Jerusalem 2004 Conference Summary

The 24th International Conference on Jewish Genealogy is history. More than 750 people attended the conference, from 17 countries: Argentina, Australia, Austria, Brazil, Canada, Denmark, France, Israel, Italy, Netherlands, Poland, Portugal, South Africa, Sweden, United States, United Kingdom and Venezuela.

The host society, the Israel Genealogical Society, did a great job, and did Israel Proud!

The 2004 Jerusalem Conference was a resounding success and exceeded all expectations. Over 765 people from 21 countries attended more than 170 lectures and workshops. This year's conference was organized according to themes, which, according to the feedback received, the attendees particularly appreciated. They could more easily plan their research hours at archives, knowing that a group of lectures being given at any particular time might not cover their immediate interests, and could feel freer to chose other alternatives. Of course, those with broader research interests had a hard time choosing among the various sessions. Unlike previous conferences, Friday had a full complement of lectures on all three tracks.

The content level of lectures was quite high and received appreciative compliments from those attending. This conference had the highest concentration of Sephardic subjects ever before presented at a Jewish genealogy conference. This fact drew many people Portugal, Spain, South America and Israel. Another first for this conference is the use of MP3 technology to produce a CD of the lectures. The CD includes all lectures given throughout the week. This technology was chosen instead of tapes for each lecture because the CDs are more durable and the sound quality is clearer. This also makes it more affordable for the people who couldn’t attend the Conference and yet wanted to hear the content of the lectures. Many of the major archives extended their hours of operation to accommodate the conference attendees. And this is not all. There was also an unexpected boon in relations with the various archives around Israel. Archives in Israel are recognizing genealogy as real research and cooperating with the Israel Genealogical Society [IGS]. At this year's conference, Yad Vashem chairman, Avner Shalev, told the conference attendees “We want to partner with you!” The ICS is now working with various archives and archivists to create databases of information that will, in turn, bring in more researchers. [There is nothing sadder than an unused, unknown archive.]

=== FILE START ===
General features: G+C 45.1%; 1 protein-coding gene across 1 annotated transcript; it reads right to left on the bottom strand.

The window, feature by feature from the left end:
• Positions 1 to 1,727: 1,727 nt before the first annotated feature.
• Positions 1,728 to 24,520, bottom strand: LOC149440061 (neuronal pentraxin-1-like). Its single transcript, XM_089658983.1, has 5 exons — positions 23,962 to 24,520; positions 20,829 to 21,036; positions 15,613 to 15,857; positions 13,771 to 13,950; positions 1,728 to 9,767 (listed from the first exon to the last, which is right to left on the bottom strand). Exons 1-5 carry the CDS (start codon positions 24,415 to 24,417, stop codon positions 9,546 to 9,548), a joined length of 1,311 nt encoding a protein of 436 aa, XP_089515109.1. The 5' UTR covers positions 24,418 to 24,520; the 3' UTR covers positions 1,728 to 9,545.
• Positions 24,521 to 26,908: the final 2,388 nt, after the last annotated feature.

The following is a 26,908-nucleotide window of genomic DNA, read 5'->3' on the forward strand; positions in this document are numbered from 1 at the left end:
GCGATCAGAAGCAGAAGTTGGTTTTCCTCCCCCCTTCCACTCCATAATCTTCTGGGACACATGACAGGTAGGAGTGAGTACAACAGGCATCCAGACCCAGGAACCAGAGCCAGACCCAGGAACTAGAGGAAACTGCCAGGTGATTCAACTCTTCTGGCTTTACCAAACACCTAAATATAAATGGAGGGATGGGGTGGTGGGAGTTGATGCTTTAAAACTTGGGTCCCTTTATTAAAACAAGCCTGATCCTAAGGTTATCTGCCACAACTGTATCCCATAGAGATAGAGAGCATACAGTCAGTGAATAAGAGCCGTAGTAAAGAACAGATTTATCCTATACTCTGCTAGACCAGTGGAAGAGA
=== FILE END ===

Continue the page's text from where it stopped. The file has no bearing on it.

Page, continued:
The best things that happened at the conference were the individual experiences and successes of those who attended. Families found cousins and had mini-reunions that were very meaningful to them. Yad Vashem's databases provided new information and contacts. The conference made sure that anyone who wanted to make contact was aided in their communications. Most Israelis are multilingual, so it was always possible to communicate somehow.

Not everything went smoothly. There were several glitches regarding the conference. Long after the conference date was set, the hotel suddenly discovered that it had double booked and this resulted in a change of the conference dates. It was then necessary to make sure that all the prior publicity on the internet was changed to the correct dates. The ICS conference planners called upon professional conference organizing company called ORTRA to handle various aspects of producing the conference. At times it was frustrating to work with them because the company had no idea what a genealogy conference was all about and kept trying to categorized this genealogical event as a scientific conference. In the long run, however, the company was a big help and kept the conference from going into debt. Their handling of registration, while far from perfect, did take a big burden off the conference committee. One significant problem arose during the conference – They were totally unprepared to handle public relations. During the conference, it quickly became evident that the conference committee had underestimated the amount of local interest the conference would generate and had neglected entirely to provide press kits or a press liaison person to handle the Israeli radio, TV and newspaper people who suddenly appeared. Thank heaven, three or four of the committee members came forward to take on that responsibility. Nevertheless, there were many awkward moments.

Special thanks are due to the conference committee members who did so much to make this conference a success. They acquired a lot of experience, gained archival allies, and significantly increased the membership of the Israel Genealogical Society. This Conference had a remarkable impact on the Israelis and awakened them to begin actively doing family research.

A great genealogical conference!